The immense majority of the people in the ex-Soviet republics of Central Asia and the Caucasus live in terrible misery. Generally, they live under dictatorial regimes that are corrupt and reactionary to their bones. But the media and government officials of the supposed democratic countries don’t make this an issue. Their oil companies and other big exporters have too much at stake. The barbarism of these regimes guarantees order for the exploiters and especially for their profits.
By contrast, Western officials condemn the regime of Belarus for being what they call “the last dictatorship in Europe.” Its head, Stanislav Levchenko, tramples on all forms of opposition, imprisons competitors during elections he feels he must organize, and leads his country with an iron fist. But the West doesn’t blame him for that. In this field, he is no different than many other rulers with whom the Western governments have good relations. The real problem for these governments is that while certain parts of the economy have been privatized, the regime maintains a large public sector, within forms like those that used to exist in the USSR. For those who rule the international capitalist order, this is what is unforgivable.
When it was part of the interdependent framework of the Soviet economy, tiny Belarus’s economy had been very specialized. When the USSR disintegrated, Belarus’s economy became much more fragile than that of other ex-Soviet republics in the face of international competition. The bureaucracy at the head of Belarus saw that its only salvation was to maintain an economy that was largely state-owned. Of course, that was not a protection for the economy, especially after the crisis of 2008. During the crisis, trade with the West was reduced, and Belarus’s principal economic partner and semi-political ally, Russia, imposed draconian commercial and financial conditions. But even if the Belarus population continues to suffer under a dictatorship, it no doubt also must have the impression that until recently, it had escaped the much worse social and economic fate of the Russian and Ukrainian populations.
In Ukraine, as in Russia, the standard of living of the working classes collapsed with the disappearance of the Soviet Union. The leading team in Ukraine tacked between making a rapprochement with the West, European Union and NATO and rejecting it, which led to warmer relations between Ukraine and Russia. But Ukraine President Viktor Yanukovych has not gone so far as to adhere to the economic union that Russia recently constituted with Belarus and Kazakhstan.
Ukrainian leaders who are “pro-Russian” refuse to go very far in a rapprochement with their large neighbor, despite a great deal of interdependency between their economies, because most Ukrainian bureaucrats see no benefit in it for themselves. The Ukrainian leaders have their fiefdoms and sources of enrichment for their clans in the Russian-speaking eastern part of Ukraine, where the principal economic power of Ukraine is located (mines, heavy industry). But this is exactly what they are trying to protect, and why they don’t want agreements that could submit their enterprises, their fiefdoms and their clans to any supervision outside the Ukrainian businessmen-bureaucracy.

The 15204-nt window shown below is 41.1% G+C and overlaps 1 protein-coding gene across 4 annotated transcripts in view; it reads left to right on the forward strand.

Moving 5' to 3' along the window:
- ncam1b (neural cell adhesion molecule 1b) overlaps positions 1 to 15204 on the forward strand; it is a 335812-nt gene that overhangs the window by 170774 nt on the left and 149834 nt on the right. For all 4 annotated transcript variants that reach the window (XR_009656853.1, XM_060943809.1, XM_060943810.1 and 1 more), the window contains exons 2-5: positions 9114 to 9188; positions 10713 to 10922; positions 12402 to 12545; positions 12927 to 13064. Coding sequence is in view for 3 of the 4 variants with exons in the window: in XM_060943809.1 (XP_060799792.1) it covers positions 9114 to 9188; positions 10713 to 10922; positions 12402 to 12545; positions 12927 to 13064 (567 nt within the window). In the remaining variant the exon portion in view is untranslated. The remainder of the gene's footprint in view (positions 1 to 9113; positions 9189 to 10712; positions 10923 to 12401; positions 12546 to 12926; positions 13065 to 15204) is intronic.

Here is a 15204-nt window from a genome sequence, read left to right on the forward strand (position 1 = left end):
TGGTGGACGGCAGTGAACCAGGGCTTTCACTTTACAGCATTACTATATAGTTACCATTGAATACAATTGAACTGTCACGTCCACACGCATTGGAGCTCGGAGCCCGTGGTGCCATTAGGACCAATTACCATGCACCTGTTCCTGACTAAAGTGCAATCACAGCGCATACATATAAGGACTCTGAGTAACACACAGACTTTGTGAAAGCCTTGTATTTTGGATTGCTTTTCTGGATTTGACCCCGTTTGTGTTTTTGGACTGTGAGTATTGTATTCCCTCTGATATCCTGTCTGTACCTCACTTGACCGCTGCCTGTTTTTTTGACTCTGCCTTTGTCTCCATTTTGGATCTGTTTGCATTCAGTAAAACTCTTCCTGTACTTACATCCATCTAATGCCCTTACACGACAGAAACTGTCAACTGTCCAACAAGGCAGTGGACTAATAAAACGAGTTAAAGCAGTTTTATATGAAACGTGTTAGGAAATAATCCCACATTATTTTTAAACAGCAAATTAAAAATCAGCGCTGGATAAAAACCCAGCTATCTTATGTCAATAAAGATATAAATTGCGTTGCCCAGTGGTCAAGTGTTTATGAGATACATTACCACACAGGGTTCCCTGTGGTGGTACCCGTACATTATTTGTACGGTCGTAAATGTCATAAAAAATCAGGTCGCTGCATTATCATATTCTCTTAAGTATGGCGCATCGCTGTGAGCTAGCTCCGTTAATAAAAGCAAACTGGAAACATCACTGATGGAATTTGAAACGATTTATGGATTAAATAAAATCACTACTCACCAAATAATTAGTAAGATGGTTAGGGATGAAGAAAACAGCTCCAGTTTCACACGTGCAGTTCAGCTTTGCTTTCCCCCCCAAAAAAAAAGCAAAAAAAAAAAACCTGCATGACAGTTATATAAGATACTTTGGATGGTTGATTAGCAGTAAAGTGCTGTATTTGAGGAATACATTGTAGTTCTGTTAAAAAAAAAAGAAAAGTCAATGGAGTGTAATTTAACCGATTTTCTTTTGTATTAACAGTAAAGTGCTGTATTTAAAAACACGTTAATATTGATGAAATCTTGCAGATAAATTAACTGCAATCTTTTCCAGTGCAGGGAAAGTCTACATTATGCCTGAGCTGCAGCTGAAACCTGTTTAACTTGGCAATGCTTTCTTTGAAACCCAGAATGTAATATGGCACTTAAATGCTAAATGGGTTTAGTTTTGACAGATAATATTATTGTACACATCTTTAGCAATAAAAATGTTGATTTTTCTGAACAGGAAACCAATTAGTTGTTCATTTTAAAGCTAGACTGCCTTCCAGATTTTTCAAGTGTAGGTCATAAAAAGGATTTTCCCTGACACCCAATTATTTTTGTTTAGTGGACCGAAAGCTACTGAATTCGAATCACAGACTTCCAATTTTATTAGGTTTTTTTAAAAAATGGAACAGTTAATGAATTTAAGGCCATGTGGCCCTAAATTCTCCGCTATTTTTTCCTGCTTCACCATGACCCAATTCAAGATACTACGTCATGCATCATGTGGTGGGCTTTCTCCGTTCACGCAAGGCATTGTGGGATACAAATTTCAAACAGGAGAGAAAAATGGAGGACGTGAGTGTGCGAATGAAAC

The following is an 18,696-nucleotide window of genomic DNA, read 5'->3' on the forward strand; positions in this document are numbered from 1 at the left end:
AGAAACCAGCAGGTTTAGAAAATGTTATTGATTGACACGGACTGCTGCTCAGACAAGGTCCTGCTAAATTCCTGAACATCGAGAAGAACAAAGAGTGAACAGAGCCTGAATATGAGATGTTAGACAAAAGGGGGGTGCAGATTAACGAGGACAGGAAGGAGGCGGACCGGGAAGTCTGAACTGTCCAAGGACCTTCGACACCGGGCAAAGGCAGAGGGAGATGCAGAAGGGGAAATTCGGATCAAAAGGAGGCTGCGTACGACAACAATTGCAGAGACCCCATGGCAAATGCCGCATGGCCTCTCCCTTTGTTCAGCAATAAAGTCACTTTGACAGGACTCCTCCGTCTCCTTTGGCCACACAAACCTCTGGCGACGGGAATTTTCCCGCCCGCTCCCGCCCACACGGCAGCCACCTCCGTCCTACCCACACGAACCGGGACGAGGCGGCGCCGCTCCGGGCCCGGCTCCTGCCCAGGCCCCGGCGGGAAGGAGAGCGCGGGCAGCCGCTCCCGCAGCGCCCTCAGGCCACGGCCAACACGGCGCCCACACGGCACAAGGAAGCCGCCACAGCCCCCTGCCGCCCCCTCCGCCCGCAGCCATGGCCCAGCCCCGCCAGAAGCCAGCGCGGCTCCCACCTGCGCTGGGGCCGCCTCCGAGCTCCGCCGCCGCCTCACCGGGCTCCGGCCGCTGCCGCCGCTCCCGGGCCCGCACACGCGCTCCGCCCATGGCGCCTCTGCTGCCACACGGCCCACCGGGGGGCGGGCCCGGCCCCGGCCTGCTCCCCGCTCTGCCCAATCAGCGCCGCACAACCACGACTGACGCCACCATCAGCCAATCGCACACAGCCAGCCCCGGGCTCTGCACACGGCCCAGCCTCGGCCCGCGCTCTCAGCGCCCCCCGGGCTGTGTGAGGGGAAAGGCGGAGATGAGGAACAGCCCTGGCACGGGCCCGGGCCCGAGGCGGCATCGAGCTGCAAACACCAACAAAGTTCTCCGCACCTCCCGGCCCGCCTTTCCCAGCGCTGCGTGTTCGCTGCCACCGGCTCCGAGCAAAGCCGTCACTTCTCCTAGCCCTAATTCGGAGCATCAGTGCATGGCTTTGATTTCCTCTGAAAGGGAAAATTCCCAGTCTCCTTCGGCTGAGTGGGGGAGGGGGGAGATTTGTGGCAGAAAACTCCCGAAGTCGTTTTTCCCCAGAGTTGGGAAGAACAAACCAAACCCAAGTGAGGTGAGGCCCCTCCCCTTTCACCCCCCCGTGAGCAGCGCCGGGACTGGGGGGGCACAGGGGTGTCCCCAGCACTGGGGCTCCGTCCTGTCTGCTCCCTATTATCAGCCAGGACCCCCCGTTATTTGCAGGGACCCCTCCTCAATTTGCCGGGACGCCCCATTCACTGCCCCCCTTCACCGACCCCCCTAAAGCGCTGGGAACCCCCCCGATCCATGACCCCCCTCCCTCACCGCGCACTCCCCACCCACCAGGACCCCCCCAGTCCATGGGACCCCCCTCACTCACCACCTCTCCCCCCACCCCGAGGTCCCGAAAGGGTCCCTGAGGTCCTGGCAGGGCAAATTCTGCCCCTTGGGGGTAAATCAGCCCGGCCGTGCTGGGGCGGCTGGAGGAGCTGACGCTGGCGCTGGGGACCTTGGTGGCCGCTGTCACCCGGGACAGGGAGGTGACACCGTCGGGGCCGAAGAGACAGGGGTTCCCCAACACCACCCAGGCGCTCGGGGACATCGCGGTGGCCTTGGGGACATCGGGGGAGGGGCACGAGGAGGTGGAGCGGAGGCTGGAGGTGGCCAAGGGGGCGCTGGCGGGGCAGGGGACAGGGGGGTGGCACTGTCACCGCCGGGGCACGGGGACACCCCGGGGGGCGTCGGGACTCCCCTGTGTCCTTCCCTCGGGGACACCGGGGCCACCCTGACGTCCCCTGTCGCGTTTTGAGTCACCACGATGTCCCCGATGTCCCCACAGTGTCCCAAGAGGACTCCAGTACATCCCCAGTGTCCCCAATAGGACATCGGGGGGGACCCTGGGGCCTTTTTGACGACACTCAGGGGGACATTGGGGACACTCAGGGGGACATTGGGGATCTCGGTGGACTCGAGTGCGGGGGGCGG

Ukraine flatters itself for being the co-organizer with Poland of the next European championship soccer tournament. But the renovation of its hotels, sports arenas and transportation network for this event hardly moves forward. The state treasury has been empty for years, and it doesn’t even have the means to offer either bread or games to the population. The rapacity of the bureaucrats and the successive teams of leaders, along with the effects of the 2008 crisis, have left the country on its knees. What was supposed to be the second largest soviet republic has to depend on IMF loans to balance its budget.
Russia is by far the largest republic, and, with 143 million people, it is the most populous. Economically, it is the richest republic of the ex-USSR. Certainly, it is not as bad off as Ukraine. As opposed to Ukraine, Russia has much more petroleum and even more gas, making it the largest exporter in the world. This assures it a comfortable flow of foreign currencies. Russia’s subsoil contains all the raw materials used by industry worldwide.
If it weren’t for these raw materials, Russia’s finances would be non-existent, given the great extent of the pillage of the economy, which even Russia’s leaders bemoan as unfortunate. President Medvedev observed that, since the post-Soviet collapse of Russia’s economy, the country has been “in a humiliating state of dependence” on its exports of raw materials. From 1991 to 1999, or less than a decade after the end of the Soviet period, the index of Russian production dropped by half. In all domains, including armaments – which is a paradox for a country that was the second leading military power during the post-war period – Russia has now been reduced to importing a big part of what it consumes and what its industry needs. To pay for that, it can only count on the foreign currencies that it gets from exporting petroleum and gas – which have increased seven times from 2001 to 2008 – and to a lesser extent on what it brings in from its exports of minerals, precious stones and wood.